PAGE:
The specific cultural background of older migrants does not appear to determine their care wishes and needs. The mutual diversity is great, which means that wishes and needs are very personal and partially depend on where and how someone has lived.
Nina Conkova (Leyden Academy on Vitality and Ageing) and Marina Jonkers (Knowledge Center for Healthcare Innovation, Rotterdam University of Applied Sciences) were interviewed on this matter by Movisie, a knowledge institute for a coherent approach to social issues.
Every person is different
The one-sided stereotypical image of older migrants – on which policy is still being made – is incorrect, according to the above mentioned researchers. This also applies to care for older people, where it is still often assumed that culture-specific facilities are much better for older people with a migration background, because this would take more into account their specific wishes and needs. Nina: “We saw, on the other hand, that too much is being based on uniformity and stereotypical assumptions, while the group of elderly people is very diverse. This in turn leads to unrealistic expectations about specific care for father or mother, which is not there. It simply remains a Dutch setting with a few culture-specific adjustments, such as halal food or a room that is decorated differently. And that doesn’t work. It is about personal attention and customisation. Every person is different.”
Sushi in the nursing home
The article is illustrated by striking examples and striking statements, such as the Moroccan Muslim who indicated that he would later like to be able to continue practicing his religious habits in a nursing home, but would also like to eat sushi. Or the Turkish gentleman with dementia who visited a culture-specific daytime activity where people were divided into groups according to nationality. The man was assigned to the Turkish group, but always went for a walk to the elderly who were born in the Netherlands. He turned out to have been the owner of a nightclub and had always lived among the people of Rotterdam. A wise lesson for the coordinator of the daytime activities, who from now on asks further during the intake about how someone’s life was and what someone likes are.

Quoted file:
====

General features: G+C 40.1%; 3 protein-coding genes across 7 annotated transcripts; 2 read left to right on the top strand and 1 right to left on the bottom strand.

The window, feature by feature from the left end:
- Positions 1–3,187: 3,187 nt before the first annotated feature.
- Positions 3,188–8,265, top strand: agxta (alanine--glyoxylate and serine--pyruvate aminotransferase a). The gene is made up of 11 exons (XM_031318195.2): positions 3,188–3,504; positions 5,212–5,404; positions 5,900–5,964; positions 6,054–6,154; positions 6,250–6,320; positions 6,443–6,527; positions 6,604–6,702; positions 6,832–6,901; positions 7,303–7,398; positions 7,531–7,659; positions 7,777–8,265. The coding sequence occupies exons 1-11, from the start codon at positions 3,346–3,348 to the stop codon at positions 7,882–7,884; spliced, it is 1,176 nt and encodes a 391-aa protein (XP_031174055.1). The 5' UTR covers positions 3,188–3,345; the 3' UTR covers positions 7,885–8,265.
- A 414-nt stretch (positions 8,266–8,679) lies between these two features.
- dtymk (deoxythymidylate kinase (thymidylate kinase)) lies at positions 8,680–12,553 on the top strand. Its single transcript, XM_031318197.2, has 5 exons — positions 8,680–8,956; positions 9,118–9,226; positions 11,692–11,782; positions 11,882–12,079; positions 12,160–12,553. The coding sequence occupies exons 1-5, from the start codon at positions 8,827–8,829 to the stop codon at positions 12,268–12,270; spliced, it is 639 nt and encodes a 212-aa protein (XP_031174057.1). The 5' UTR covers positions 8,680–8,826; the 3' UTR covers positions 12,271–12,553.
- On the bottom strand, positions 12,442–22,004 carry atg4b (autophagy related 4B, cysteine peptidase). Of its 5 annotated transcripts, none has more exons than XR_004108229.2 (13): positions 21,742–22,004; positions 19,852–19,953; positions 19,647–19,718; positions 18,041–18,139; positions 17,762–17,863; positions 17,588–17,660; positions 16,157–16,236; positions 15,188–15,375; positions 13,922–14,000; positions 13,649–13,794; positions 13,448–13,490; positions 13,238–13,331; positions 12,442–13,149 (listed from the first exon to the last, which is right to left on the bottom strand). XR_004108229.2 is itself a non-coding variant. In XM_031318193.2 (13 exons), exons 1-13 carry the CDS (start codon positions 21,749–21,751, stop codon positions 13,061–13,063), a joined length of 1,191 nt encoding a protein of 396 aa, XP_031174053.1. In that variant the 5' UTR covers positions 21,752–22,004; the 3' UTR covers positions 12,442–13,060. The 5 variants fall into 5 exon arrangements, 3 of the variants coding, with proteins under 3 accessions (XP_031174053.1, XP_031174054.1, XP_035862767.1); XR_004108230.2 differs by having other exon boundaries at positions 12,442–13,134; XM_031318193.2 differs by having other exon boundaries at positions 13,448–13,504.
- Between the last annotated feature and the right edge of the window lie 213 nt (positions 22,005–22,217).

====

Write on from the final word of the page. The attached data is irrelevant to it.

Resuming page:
On 16 and 17 October 2023, the ILC Global Alliance held a meeting in Tokyo, Japan, co-chaired by Julie Byles and Margaret Gilles. The attendees included representatives from ILCs in Australia, Canada, Singapore, South Africa, the UK, and the USA as well as the Secretariat.
16 and 17 October 2023
In June / July this year, Prof. Jaco Hoffman, Prof. Vera Roos and Dr. Rayne Stroebel visited the International Longevity Centre (ILC) in Singapore as members of ILC South Africa. The visit aimed to share common themes around socio-gerontology and to learn from examples in Singapore to establish a community for successful ageing.
ILC South Africa is pleased to announce that Rayne Stroebel has joined its leadership team as an Executive Member. He serves alongside Professors Sebastiana Kalula and Jaco Hoffman, based at the University of Cape Town and North-West University, respectively, who are ILCSA’s Co-directors. Retired Professor Monica Ferreira remains Honorary President of ILCSA.